Who has the right to fish for lobster in Nova Scotia? What are the treaty rights for the First Nations people there? The issue has been heating up recently and the Sipekne'katik people are in the middle of some very intense situations with the Non-Native fishing community. Maureen Googoo is the editor of Ku’ku’kwes News and she’s from the community that’s in the middle of this fight.
Also on the show, our national correspondent Dalton Walker spoke to several mothers who now face uncertainty and enormous medical bills after one Indian Health Service OBGYN clinic closes.
Some words from our guest, Maureen Googoo:
"Oh, if you really want to go way back, this issue has been going on since the late '90s, or I should say since the '90s itself. It started back in 1993 when Donald Marshall Jr, who's a Mi’kmaq. He was charged with catching and selling eels other season without a license. Now, the tribal organizations here in Nova Scotia, the Union of Nova Scotia, Mi’kmaq, and the Confederacy of Mi’kmaq, decided to represent him in court. And they decided to use the pre-confederation treaties that were signed between, Mi’kmaq, Passamaquoddy people and the British crown at the time. Those treaties were signed back in the 1700’s and they're classified or referred to as the Peace and Friendship Treaties and those treaties are basically exactly what they say."
"There were guidelines. They were rules on how both the Indigenous people in this region and the European settlers were going to co-exist. And in those treaties, they recognize that the Indigenous people in this region, the three nations that I mentioned, have rights to hunt and fish to sustain themselves, to provide for themselves. And those treaties recognize that."
"So when Donald Marshall Jr. went to court, his lawyers argued that those treaties gave him the right to catch and sell yields for living in the Nova Scotia courts in the mid '90s, he was found guilty and he was fined for violating the Federal Fisheries Act, but he appealed them. And that appeal went all the way up to the Supreme Court of Canada, which is the highest court in this country. And on September 17, 1999, the Supreme Court of Canada ruled that the treaties of seven Peace and Friendship Treaties of 1760 and '61 were valid. And basically that it's not that they gave him the right, its that they affirmed that rate existed. So they overturned his convictions."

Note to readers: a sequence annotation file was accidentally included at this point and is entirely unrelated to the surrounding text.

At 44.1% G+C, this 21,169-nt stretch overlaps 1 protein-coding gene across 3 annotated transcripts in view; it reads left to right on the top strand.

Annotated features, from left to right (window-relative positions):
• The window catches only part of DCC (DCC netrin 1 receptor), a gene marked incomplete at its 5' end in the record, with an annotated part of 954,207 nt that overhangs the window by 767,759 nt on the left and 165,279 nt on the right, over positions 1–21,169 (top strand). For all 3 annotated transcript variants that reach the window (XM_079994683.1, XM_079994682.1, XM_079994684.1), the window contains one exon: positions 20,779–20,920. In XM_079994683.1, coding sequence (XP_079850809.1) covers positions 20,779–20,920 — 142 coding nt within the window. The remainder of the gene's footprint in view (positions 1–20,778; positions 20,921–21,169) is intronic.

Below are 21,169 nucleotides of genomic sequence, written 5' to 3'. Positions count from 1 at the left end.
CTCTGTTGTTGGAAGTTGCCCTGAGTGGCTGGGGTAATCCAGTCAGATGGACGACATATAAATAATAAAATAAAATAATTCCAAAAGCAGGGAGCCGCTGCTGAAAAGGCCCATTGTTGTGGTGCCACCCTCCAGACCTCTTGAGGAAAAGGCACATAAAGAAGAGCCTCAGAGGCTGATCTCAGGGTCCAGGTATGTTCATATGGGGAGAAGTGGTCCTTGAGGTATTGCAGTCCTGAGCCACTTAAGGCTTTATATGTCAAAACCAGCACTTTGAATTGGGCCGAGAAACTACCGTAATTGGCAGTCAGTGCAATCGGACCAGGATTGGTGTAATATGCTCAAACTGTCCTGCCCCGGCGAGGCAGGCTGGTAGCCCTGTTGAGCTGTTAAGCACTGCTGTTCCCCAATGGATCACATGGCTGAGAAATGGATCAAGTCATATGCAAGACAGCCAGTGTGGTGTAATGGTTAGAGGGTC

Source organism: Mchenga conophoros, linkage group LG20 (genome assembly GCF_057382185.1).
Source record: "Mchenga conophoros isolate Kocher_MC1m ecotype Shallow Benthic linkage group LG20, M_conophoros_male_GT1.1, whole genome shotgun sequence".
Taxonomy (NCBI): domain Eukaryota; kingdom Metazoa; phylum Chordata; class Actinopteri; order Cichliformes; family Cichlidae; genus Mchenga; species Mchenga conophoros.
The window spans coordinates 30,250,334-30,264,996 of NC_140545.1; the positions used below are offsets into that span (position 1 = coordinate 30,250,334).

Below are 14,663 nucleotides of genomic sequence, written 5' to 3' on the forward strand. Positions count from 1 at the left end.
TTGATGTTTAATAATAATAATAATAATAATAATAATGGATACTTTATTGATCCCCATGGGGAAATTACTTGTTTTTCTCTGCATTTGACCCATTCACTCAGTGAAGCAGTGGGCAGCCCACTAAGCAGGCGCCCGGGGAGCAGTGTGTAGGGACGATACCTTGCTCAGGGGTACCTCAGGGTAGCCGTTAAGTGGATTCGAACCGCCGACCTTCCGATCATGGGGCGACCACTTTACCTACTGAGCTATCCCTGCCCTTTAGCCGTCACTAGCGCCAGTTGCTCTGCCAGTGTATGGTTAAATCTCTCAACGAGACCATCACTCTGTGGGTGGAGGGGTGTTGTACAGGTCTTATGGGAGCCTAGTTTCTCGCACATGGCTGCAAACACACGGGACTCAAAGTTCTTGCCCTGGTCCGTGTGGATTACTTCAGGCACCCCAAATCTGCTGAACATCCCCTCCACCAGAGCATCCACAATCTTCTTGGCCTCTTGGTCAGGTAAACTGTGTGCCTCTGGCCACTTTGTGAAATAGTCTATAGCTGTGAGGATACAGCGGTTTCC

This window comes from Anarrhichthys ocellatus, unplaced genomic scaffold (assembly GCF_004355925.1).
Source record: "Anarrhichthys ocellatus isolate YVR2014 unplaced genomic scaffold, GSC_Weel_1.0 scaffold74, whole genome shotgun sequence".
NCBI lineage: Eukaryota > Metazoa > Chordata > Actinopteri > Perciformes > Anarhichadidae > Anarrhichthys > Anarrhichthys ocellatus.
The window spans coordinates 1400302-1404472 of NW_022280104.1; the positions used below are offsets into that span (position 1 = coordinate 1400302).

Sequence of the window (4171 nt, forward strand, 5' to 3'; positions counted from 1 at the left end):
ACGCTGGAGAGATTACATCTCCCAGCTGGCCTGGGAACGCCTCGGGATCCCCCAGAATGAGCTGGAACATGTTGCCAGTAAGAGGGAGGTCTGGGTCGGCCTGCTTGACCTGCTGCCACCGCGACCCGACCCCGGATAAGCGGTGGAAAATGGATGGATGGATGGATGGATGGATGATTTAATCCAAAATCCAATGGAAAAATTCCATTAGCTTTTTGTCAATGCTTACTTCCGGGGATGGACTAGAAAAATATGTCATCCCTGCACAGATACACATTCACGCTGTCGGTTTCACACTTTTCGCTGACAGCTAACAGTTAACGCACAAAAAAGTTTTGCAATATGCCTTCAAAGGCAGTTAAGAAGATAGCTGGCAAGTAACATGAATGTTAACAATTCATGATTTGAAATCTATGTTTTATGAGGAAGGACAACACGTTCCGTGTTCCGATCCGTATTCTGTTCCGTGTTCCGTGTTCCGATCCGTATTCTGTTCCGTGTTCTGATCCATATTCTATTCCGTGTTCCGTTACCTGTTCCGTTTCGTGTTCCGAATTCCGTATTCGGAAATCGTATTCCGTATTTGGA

"Now how legal experts in this region have interpreted that, is that if you're going to limit a treaty rate, you're going to have to justify that. And justification means going back to court and stating your case saying, we're limiting the treaty right on grounds of conservation that hasn't happened."
"So they've never really sat down, like they've sorta sat down with First Nations groups in this region to discuss moderate livelihood and what that means, but they haven't really come to an agreement."
"So what you're seeing right now happening in St. Mary's Bay with the Sipekne'katik First Nation fishers, is that they're not waiting for government to sit down and negotiate what moderate livelihood means. They're just going to practice their treaty rights."
"This issue isn't going away, in fact, more and more First Nations are starting to assert their treaty rights and practice moderate livelihood fishery."
"So that gave them access to the commercial fishery, but they also gave them money to buy boats, gear and to train people to work on those boats. But those interim agreements basically said that if you take this agreement, you're going to abide by the current fishery regulations, which means, fish commercially during the commercial seasons that are already set."
"They locked themselves in and there was a mob of about 200 people threatening to burn them out, throwing rocks at the windows and demanding that they turn over their catch and they weren't going to let them go unless they turned over their catch."
The RCMP arrived, they forced them to leave the building, without their lobster, she said.
"They had over 30 crates of lobster, which represents anywhere between three to 5,000 pounds of lobster. And the mob basically went in and took their lobster and allegedly put it back in the water."
"And then on Friday, that same lobster pound was set on fire, which prompted a really strong response from the government saying violence is unacceptable."
"It's really hard to say. It really is. I was down there last weekend following the the lobster pound, um, being set on fire. People were still practicing their treaty rights. They were still going out to set traps, but the mood was really tense."
"People were anticipating something to happen. People were talking that maybe the non-Indigenous fishermen may try to enter the wharf through the water. So they were keeping extra watch on the waters in the evening."
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Patty Talahongva, Hopi, is executive producer of Indian Country Today. She is also the anchor of the weekday newscast. Follow her on Twitter: @WiteSpider.
Also on today's show:
Dalton Walker, Red Lake Anishinaabe, is a national correspondent at Indian Country Today. Follow him on Twitter: @daltonwalker Walker is based in Phoenix and enjoys Arizona winters.
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